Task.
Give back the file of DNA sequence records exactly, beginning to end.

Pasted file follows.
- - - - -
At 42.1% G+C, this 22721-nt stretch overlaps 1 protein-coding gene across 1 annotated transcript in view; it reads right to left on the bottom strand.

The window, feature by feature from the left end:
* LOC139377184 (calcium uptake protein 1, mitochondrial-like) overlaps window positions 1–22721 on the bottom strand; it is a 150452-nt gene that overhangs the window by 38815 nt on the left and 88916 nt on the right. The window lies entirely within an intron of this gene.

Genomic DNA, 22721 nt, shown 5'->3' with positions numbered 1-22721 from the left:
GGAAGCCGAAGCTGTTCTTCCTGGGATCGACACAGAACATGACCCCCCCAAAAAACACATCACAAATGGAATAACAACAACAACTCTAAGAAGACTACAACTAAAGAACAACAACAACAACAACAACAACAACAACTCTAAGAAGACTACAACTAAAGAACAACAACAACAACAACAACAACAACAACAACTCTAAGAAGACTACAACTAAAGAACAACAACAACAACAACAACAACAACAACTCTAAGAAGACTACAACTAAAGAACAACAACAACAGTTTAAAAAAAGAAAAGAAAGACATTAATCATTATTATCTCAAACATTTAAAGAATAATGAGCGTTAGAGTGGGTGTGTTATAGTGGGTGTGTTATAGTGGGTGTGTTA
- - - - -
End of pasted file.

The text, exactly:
At 42.1% G+C, this 22721-nt stretch overlaps 1 protein-coding gene across 1 annotated transcript in view; it reads right to left on the bottom strand.

The window, feature by feature from the left end:
* LOC139377184 (calcium uptake protein 1, mitochondrial-like) overlaps window positions 1–22721 on the bottom strand; it is a 150452-nt gene that overhangs the window by 38815 nt on the left and 88916 nt on the right. The window lies entirely within an intron of this gene.

Genomic DNA, 22721 nt, shown 5'->3' with positions numbered 1-22721 from the left:
GGAAGCCGAAGCTGTTCTTCCTGGGATCGACACAGAACATGACCCCCCCAAAAAACACATCACAAATGGAATAACAACAACAACTCTAAGAAGACTACAACTAAAGAACAACAACAACAACAACAACAACAACAACTCTAAGAAGACTACAACTAAAGAACAACAACAACAACAACAACAACAACAACAACTCTAAGAAGACTACAACTAAAGAACAACAACAACAACAACAACAACAACAACTCTAAGAAGACTACAACTAAAGAACAACAACAACAGTTTAAAAAAAGAAAAGAAAGACATTAATCATTATTATCTCAAACATTTAAAGAATAATGAGCGTTAGAGTGGGTGTGTTATAGTGGGTGTGTTATAGTGGGTGTGTTA